Then in some mysterious way which I do not understand the disputes which were raging among those working on the Financial Times and I believe The Times were transferred to Harrow. I am told by the workpeople there that the dispute was transferred to Harrow because that was the only place in which the machine was operating. The SOGAT workers at Harrow came out on strike. This was a strike at national level, as a result of which the women were paid strike pay. The men were subsidised by being given extra work from the newspapers. After four weeks they told the management at Harrow that they would come in and work normally, but after working for only 10 minutes they asked whether the work in question had come from the Linotron machine and, when they were informed that it had, they immediately blacked the work. There has been no production of telephone directories since then. The men who refused to do the work are still out in dispute and at present NGA and SOGAT are still not speaking to one another to try to resolve the dispute.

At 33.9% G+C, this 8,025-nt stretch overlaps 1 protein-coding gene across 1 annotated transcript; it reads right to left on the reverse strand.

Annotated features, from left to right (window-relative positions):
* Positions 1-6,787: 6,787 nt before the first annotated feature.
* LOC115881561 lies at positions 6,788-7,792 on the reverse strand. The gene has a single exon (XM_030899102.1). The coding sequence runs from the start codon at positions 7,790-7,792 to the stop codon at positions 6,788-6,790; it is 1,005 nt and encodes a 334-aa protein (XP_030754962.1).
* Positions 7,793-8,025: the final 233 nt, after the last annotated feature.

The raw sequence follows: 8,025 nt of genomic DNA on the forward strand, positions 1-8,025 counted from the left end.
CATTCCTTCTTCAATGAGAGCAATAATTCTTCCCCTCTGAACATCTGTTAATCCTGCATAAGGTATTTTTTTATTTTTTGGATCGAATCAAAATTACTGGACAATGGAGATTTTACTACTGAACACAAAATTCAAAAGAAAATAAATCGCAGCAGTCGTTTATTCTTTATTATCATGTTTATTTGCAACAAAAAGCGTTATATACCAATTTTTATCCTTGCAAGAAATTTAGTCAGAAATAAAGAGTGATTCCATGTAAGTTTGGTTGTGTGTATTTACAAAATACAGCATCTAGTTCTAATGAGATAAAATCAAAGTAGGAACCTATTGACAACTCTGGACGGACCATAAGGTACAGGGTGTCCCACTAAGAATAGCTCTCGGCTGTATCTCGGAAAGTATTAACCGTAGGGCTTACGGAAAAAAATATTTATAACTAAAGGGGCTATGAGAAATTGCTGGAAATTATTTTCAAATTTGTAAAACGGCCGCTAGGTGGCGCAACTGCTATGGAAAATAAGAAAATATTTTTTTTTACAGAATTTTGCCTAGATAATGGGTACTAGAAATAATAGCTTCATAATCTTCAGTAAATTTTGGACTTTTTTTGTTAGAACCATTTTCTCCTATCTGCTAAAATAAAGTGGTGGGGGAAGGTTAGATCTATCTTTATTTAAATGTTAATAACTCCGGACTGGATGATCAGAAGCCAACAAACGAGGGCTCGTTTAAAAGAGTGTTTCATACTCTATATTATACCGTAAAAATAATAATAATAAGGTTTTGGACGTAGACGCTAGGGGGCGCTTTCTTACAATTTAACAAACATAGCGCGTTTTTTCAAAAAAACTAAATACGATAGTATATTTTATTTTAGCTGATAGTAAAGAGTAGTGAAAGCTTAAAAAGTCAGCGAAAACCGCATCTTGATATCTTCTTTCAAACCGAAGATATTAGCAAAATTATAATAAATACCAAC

The TUC is either unwilling or unable to take part in the problem. While I am not necessarily referring to the Minister present today, the Government and Ministers generally appear to be as hypnotised by this important trade union dispute as a rabbit is by a stoat. The result of this appalling inactivity is that engineers and other tradesmen in the works, mostly in the maintenance department—people who are my constituents—are being deprived of £20 a week and more, money which they need to live on. They are innocent parties and have no control over the situation which is causing them great hardship. They are so concerned that they wrote to the Secretary of State for Employment on 9th June. One of their leaders stated in the letter: I'm writing on behalf of my fellow workmates and myself from the Engineers' Department, from HM Stationery Office, Wealdstone … to ask if you are aware of the existing situation we are in. This is the tenth week of interunion dispute not of our making"— this was written on 9th June, and many more weeks have since passed— We are given to believe that this dispute came from the Financial Times newspaper, but with The Times already in financial trouble the newspapers and the unions then transferred it to HMSO, Harrow Press, and now we go it alone. The unions, NGA and SOGAT, are not talking and management are saying that it is out of their hands. The rumours and general talk is that the Harrow Press will close down or that it will die a slow death. Already the young people are leaving, and Harrow Press is now becoming like an old people's home just waiting for the undertaker … We hope you may be able to inform us, do we work and live again, or do we die the slow death the rumours say? A reply to that letter was made on 25th June from an official who stated merely that the Secretary of State was aware of the problems and that the Minister of State, who had particular responsibility for industrial relations matters had been concerned in the dispute for some time and that arrangements had been made for a general meeting with the two unions on 26th June. The meeting took place and the Minister of State took the chair, but absolutely nothing happened and the dispute still goes on.